- Seek A, Hogle W. Modeling a better way: navigating the healthcare system for patients with lung cancer. Clin J Oncol Nurs. 2007;11:81-85.
- Vargas RB, Ryan GW, Jackson CA, et al. Characteristics of the original patient navigation programs to reduce disparities in the diagnosis and treatment of breast cancer. Cancer. 2008;113:426-433.
- Doll R, Barroetavena MC, Ellwood AL, et al. The cancer care navigator: toward a conceptual framework for a new role in oncology. Oncology Exchange. 2007;6(4):28-33.
- Christensen D, Bellomo C. Using a nurse navigation pathway in the timely care of oncology patients. Journal of Oncology Navigation & Survivorship. 2014;5(3):13-18.
- Oncology Nursing Society. Oncology Nurse Navigator Core Competencies. www.ons.org/sites/default/files/ONNCompetencies_rev.pdf.
Accreditation Committee Clarifications for Standards 3.1 Patient Navigation Process and 3.2 Psychosocial Distress Screening. www.facs.org/publications/newsletters/coc-source/special-source/standard3132.
American Nurses Association. Code of Ethics for Nurses with Interpretive Statements. http://www.nursingworld.org/MainMenuCategories/EthicsStandards/CodeofEthicsforNurses/Code-of-Ethics-For-Nurses.html.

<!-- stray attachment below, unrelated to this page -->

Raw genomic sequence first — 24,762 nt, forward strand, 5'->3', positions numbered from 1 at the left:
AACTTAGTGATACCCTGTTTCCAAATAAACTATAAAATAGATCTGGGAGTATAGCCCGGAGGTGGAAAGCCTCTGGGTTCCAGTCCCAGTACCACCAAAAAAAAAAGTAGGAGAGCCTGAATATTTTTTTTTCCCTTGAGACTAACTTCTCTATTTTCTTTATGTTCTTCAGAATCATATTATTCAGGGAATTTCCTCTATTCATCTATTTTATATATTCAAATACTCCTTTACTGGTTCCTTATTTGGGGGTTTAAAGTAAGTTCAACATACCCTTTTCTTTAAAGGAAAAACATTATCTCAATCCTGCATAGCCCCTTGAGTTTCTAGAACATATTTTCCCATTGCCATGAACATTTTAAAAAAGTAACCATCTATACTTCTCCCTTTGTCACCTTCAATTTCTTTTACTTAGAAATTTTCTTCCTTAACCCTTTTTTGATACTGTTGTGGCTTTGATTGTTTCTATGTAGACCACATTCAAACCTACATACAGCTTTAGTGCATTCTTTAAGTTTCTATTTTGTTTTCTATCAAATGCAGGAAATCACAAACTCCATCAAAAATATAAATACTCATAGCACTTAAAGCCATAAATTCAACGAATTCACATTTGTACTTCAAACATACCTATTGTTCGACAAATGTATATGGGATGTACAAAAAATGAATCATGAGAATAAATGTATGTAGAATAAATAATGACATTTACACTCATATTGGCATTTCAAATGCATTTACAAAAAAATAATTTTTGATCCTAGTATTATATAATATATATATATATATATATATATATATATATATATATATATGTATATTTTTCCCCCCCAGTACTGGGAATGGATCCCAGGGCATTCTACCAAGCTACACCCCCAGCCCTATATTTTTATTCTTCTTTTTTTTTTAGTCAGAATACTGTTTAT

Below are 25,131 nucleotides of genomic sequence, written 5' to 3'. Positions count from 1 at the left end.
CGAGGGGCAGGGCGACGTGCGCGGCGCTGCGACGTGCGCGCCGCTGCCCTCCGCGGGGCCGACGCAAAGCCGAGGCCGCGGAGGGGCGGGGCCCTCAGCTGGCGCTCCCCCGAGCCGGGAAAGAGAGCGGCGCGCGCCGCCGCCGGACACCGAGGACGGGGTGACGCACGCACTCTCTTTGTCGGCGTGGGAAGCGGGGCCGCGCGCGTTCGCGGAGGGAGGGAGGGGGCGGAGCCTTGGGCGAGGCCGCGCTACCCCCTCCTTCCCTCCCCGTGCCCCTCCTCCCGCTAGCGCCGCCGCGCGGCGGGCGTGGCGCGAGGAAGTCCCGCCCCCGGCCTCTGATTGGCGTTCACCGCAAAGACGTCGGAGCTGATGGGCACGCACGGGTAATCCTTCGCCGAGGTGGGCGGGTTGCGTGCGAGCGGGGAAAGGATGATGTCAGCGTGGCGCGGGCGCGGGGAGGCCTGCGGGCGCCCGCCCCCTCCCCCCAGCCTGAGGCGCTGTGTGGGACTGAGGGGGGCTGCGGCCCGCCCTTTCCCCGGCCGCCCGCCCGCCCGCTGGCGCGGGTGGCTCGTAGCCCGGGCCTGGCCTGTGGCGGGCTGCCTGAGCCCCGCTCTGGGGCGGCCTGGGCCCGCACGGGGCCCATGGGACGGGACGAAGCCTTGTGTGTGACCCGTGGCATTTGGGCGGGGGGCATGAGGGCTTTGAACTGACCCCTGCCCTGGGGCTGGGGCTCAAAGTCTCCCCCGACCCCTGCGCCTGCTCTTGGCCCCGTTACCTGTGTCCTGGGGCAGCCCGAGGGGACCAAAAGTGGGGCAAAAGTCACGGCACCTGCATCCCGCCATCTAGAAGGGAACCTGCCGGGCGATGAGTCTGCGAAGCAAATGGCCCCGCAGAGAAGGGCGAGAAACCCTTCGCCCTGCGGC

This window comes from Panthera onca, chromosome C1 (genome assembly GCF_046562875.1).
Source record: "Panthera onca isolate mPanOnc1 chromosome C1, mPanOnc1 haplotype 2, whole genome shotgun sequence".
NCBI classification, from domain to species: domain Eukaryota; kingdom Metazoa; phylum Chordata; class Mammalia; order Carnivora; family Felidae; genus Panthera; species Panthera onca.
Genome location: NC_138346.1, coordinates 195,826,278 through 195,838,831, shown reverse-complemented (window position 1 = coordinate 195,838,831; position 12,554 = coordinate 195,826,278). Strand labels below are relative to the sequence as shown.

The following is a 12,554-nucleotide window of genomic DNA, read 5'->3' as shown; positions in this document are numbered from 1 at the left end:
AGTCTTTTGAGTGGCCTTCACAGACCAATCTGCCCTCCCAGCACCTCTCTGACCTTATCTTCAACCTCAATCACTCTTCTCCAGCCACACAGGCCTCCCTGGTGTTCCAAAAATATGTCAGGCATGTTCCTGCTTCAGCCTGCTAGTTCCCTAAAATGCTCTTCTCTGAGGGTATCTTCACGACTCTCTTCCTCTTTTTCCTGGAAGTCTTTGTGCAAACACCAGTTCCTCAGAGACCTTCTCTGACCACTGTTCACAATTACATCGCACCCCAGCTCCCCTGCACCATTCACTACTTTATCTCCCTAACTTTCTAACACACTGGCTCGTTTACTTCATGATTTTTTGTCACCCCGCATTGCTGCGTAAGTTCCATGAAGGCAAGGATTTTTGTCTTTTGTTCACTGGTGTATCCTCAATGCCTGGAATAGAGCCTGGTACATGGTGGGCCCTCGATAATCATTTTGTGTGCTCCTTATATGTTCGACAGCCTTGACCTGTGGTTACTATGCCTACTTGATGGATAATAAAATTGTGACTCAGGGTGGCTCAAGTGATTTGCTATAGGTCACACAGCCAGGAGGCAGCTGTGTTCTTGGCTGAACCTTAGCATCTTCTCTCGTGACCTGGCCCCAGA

Braun K, Kagawa-Singer M, Holden A, et al. Cancer patient navigator tasks across the cancer care continuum. J Health Care Poor Underserv. 2012;23:398-413.
Case MA. Oncology nurse navigator. Clin J Oncol Nurs. 2011;15:33-40.
Fiscella K, Ransom S, Jean-Pierre P, et al. Patient-reported outcome measures suitable to assessment of patient navigation. Cancer. 2011;117:3603-3617.
Gentry SS, Sellers JB. Navigation Considerations When Working With Patients. In: Blaseg K, Daugherty P, Gamblin K, eds. Oncology Nurse Navigation: Delivering Patient-Centered Care Across the Continuum. Pittsburgh, PA: Oncology Nursing Society; 2014:71-120.
Johnston D. Current state of care transitions and cancer survivorship. Journal of Oncology Navigation & Survivorship. 2013;4(4):11-20.
Mack NA, Shalkowski L. How to Start and Expand a Nurse Navigation Program. In: Blaseg K, Daugherty P, Gamblin K, eds. Oncology Nurse Navigation Delivering Patient-Centered Care Across the Continuum. Pittsburgh, PA: Oncology Nursing Society; 2014:43-70.